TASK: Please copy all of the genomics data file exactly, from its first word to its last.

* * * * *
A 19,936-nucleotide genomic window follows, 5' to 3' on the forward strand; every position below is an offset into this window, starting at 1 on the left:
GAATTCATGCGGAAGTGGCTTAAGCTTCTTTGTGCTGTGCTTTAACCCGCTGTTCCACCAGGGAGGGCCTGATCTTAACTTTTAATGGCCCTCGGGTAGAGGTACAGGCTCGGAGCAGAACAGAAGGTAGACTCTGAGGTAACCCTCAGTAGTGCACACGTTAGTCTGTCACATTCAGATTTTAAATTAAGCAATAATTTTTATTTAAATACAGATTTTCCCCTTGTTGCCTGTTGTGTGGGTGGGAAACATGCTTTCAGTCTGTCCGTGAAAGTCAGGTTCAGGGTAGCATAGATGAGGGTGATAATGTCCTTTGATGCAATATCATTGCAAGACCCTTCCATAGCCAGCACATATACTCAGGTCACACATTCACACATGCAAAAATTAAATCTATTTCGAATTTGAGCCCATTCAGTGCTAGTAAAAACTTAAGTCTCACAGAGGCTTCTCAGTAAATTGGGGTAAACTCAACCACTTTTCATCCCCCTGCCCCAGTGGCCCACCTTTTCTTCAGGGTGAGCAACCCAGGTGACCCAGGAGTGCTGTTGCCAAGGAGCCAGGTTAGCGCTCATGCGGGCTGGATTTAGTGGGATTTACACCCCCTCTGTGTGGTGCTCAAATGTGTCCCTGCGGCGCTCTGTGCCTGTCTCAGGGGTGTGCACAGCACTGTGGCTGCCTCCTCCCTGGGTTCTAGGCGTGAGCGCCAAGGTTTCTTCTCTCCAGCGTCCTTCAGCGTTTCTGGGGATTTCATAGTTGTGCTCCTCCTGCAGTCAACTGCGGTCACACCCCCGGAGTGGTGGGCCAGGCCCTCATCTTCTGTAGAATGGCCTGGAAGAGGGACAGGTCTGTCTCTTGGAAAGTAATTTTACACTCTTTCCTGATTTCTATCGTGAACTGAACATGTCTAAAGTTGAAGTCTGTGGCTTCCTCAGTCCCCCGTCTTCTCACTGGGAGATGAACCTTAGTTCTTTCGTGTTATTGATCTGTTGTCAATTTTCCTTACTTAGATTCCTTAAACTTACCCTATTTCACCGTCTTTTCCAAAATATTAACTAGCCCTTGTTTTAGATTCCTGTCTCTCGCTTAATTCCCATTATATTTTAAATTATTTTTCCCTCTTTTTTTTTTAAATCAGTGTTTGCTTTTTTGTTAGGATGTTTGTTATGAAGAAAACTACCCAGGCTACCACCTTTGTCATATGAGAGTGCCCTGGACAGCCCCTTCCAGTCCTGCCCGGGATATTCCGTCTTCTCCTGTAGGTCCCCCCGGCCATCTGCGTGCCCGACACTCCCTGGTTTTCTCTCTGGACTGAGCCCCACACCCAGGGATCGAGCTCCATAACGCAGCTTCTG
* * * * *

A 19,936-nucleotide genomic window follows, 5' to 3' on the forward strand; every position below is an offset into this window, starting at 1 on the left:
GAATTCATGCGGAAGTGGCTTAAGCTTCTTTGTGCTGTGCTTTAACCCGCTGTTCCACCAGGGAGGGCCTGATCTTAACTTTTAATGGCCCTCGGGTAGAGGTACAGGCTCGGAGCAGAACAGAAGGTAGACTCTGAGGTAACCCTCAGTAGTGCACACGTTAGTCTGTCACATTCAGATTTTAAATTAAGCAATAATTTTTATTTAAATACAGATTTTCCCCTTGTTGCCTGTTGTGTGGGTGGGAAACATGCTTTCAGTCTGTCCGTGAAAGTCAGGTTCAGGGTAGCATAGATGAGGGTGATAATGTCCTTTGATGCAATATCATTGCAAGACCCTTCCATAGCCAGCACATATACTCAGGTCACACATTCACACATGCAAAAATTAAATCTATTTCGAATTTGAGCCCATTCAGTGCTAGTAAAAACTTAAGTCTCACAGAGGCTTCTCAGTAAATTGGGGTAAACTCAACCACTTTTCATCCCCCTGCCCCAGTGGCCCACCTTTTCTTCAGGGTGAGCAACCCAGGTGACCCAGGAGTGCTGTTGCCAAGGAGCCAGGTTAGCGCTCATGCGGGCTGGATTTAGTGGGATTTACACCCCCTCTGTGTGGTGCTCAAATGTGTCCCTGCGGCGCTCTGTGCCTGTCTCAGGGGTGTGCACAGCACTGTGGCTGCCTCCTCCCTGGGTTCTAGGCGTGAGCGCCAAGGTTTCTTCTCTCCAGCGTCCTTCAGCGTTTCTGGGGATTTCATAGTTGTGCTCCTCCTGCAGTCAACTGCGGTCACACCCCCGGAGTGGTGGGCCAGGCCCTCATCTTCTGTAGAATGGCCTGGAAGAGGGACAGGTCTGTCTCTTGGAAAGTAATTTTACACTCTTTCCTGATTTCTATCGTGAACTGAACATGTCTAAAGTTGAAGTCTGTGGCTTCCTCAGTCCCCCGTCTTCTCACTGGGAGATGAACCTTAGTTCTTTCGTGTTATTGATCTGTTGTCAATTTTCCTTACTTAGATTCCTTAAACTTACCCTATTTCACCGTCTTTTCCAAAATATTAACTAGCCCTTGTTTTAGATTCCTGTCTCTCGCTTAATTCCCATTATATTTTAAATTATTTTTCCCTCTTTTTTTTTTAAATCAGTGTTTGCTTTTTTGTTAGGATGTTTGTTATGAAGAAAACTACCCAGGCTACCACCTTTGTCATATGAGAGTGCCCTGGACAGCCCCTTCCAGTCCTGCCCGGGATATTCCGTCTTCTCCTGTAGGTCCCCCCGGCCATCTGCGTGCCCGACACTCCCTGGTTTTCTCTCTGGACTGAGCCCCACACCCAGGGATCGAGCTCCATAACGCAGCTTCTG